We are all undoubtedly spending a lot more time at home than usual during the mandated stay-at-home order. If you normally spend a lot of time outside of your house then the last month has probably been a bit different actually living at home.
With so much extra time at home, we are spending much more time in the kitchen, at our home computers, using more air conditioning (or heat depending on where you are), using more water, etc. All of these things use energy and are all contributing to your home’s energy consumption. With such an increase in energy consumption, you can expect your utility bills to jump over the next few months. My energy consumption is something I have always been concerned with and I am always trying to find new ways to reduce my carbon footprint. Now more than ever, I find it is important to cut back for both environmental and financial reasons. I believe that every little thing helps – so here are eight simple ways you can cut down on your household energy consumption:
- Wash your clothes in cold water. The energy used to heat the water used in hot water loads is saved when you make this simple adjustment.
- If possible, air dry your clothes outside. Not only does air drying your clothes cut back on energy consumption, there are also many other berecycling sign on iphonenefits like whitening and disinfecting and removing strong odors from your clothes. If outdoor space is not a luxury you have, use a drying rack to dry clothes inside.
- When a room is not in use, keep the shades, blinds, and curtains closed. This blocks the sun from shining in and heating up the room. Keeping the room cool this way will keep your air conditioning or fan usage low. Of course, this depends on where you live…in some places you may want to keep the blinds open so that the sun does heat up your room, however for most of us here in Hawaii that is not the case.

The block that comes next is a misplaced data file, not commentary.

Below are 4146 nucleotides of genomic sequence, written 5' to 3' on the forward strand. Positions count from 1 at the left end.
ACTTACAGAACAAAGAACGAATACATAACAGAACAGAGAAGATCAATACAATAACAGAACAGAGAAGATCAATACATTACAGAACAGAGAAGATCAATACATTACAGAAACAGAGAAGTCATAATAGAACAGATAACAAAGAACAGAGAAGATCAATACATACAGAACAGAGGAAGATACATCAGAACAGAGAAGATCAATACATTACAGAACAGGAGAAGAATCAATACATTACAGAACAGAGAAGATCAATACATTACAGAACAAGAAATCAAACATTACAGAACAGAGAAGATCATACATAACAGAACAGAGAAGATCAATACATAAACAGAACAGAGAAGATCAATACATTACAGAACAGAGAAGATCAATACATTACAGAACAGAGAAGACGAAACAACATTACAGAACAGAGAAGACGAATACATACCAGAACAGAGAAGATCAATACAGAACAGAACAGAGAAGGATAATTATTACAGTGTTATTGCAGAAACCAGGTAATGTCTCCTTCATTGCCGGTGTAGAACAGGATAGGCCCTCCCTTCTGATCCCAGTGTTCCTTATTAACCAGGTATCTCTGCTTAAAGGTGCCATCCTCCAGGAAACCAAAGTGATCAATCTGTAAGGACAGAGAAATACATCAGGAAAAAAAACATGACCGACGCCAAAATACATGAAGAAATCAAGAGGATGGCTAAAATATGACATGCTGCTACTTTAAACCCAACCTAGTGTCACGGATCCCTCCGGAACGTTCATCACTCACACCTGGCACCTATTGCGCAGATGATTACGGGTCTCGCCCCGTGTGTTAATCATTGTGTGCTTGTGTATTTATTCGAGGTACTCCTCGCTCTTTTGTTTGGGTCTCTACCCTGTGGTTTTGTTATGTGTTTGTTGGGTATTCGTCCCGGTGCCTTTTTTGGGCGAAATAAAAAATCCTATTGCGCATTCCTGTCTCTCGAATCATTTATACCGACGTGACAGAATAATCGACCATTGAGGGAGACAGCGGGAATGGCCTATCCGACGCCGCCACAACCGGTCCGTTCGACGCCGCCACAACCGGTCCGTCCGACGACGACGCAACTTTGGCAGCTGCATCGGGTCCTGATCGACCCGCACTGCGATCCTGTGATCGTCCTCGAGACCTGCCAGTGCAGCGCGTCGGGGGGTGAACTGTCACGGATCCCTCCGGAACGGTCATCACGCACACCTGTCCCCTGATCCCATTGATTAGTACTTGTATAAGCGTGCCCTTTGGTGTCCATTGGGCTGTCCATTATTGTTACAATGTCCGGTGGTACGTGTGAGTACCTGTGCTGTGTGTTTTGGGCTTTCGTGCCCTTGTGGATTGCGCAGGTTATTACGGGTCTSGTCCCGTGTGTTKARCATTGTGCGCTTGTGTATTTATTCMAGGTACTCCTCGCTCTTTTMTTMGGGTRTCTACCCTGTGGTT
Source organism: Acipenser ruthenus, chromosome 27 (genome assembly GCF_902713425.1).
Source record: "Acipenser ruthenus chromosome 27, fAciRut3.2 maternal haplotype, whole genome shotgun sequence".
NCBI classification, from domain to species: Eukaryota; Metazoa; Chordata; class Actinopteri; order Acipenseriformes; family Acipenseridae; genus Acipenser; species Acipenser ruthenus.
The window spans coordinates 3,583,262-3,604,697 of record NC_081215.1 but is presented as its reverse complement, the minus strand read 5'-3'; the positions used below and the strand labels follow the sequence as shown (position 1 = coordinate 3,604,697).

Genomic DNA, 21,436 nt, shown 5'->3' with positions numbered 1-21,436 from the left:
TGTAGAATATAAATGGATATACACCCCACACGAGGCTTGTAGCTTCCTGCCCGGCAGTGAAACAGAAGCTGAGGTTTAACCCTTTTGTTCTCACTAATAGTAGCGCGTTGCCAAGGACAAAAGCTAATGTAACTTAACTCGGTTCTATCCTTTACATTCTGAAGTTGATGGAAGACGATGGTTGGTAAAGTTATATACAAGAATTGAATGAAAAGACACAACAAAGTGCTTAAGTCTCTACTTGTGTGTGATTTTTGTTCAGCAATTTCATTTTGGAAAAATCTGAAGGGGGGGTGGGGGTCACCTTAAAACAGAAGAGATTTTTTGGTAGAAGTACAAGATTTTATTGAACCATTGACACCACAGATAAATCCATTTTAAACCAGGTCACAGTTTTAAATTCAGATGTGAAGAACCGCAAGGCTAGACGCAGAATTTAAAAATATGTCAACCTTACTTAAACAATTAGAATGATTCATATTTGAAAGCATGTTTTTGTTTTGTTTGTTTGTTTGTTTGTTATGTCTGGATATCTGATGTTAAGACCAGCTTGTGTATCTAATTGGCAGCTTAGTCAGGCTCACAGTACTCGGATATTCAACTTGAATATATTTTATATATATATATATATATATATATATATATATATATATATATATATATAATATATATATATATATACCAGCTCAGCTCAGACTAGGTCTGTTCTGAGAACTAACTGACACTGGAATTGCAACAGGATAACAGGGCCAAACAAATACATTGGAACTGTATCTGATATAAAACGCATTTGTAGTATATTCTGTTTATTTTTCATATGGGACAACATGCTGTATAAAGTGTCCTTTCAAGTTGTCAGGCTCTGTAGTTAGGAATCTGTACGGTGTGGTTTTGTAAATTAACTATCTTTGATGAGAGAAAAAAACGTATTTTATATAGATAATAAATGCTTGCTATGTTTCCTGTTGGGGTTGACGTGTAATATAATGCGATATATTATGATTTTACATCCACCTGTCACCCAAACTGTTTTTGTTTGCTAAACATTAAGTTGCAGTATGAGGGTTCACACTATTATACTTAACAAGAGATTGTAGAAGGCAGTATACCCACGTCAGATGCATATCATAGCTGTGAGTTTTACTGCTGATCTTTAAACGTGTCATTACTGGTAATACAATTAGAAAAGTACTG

- This might seem like a contradiction to the previous tip but utilize natural light in your home as much as possible. If you are in the home office or living room during the day – consider opening blinds in that particular room to avoid turning on lights. When you are finished in a room, close the blinds so that the room can cool down!
- Unplug all electronics when they are not in use. Even when small appliances and other electronics are not in use, they are most likely still consuming energy. A good rule of thumb – if an electronic saves the time or settings, then it is most likely still consuming energy when turned off or in standby mode. This is known as vampire power or phantom load. To be sure, make it a habit to unplug anything when not in use.
- Did you know that an empty refrigerator uses more energy than a full refrigerator? The food inside a refrigerator acts as insulation, and this assists the refrigerator in keeping items cool. Try and keep your refrigerator fully stocked so that the refrigerator doesn’t have to work so hard to keep the temperature low. Added bonus: a full fridge will cut back on your trips to the store!
- Be mindful about opening the refrigerator. Limit the amount of time the refrigerator or freezer is open to maintain the cool temperature. Avoid opening the refrigerator and staring inside while you ponder what you want, decide what you are going to snack on before opening the fridge or freezer.
- Program your thermostat to increase energy efficiency. Keeping the temperature set a few degrees higher during the evening and early morning when the weather is breezy and cooler will help reduce energy consumption. If you don’t have a programmable thermostat, you can set an alarm on your phone that will remind you to adjust the temperature in the evening and then again in the morning!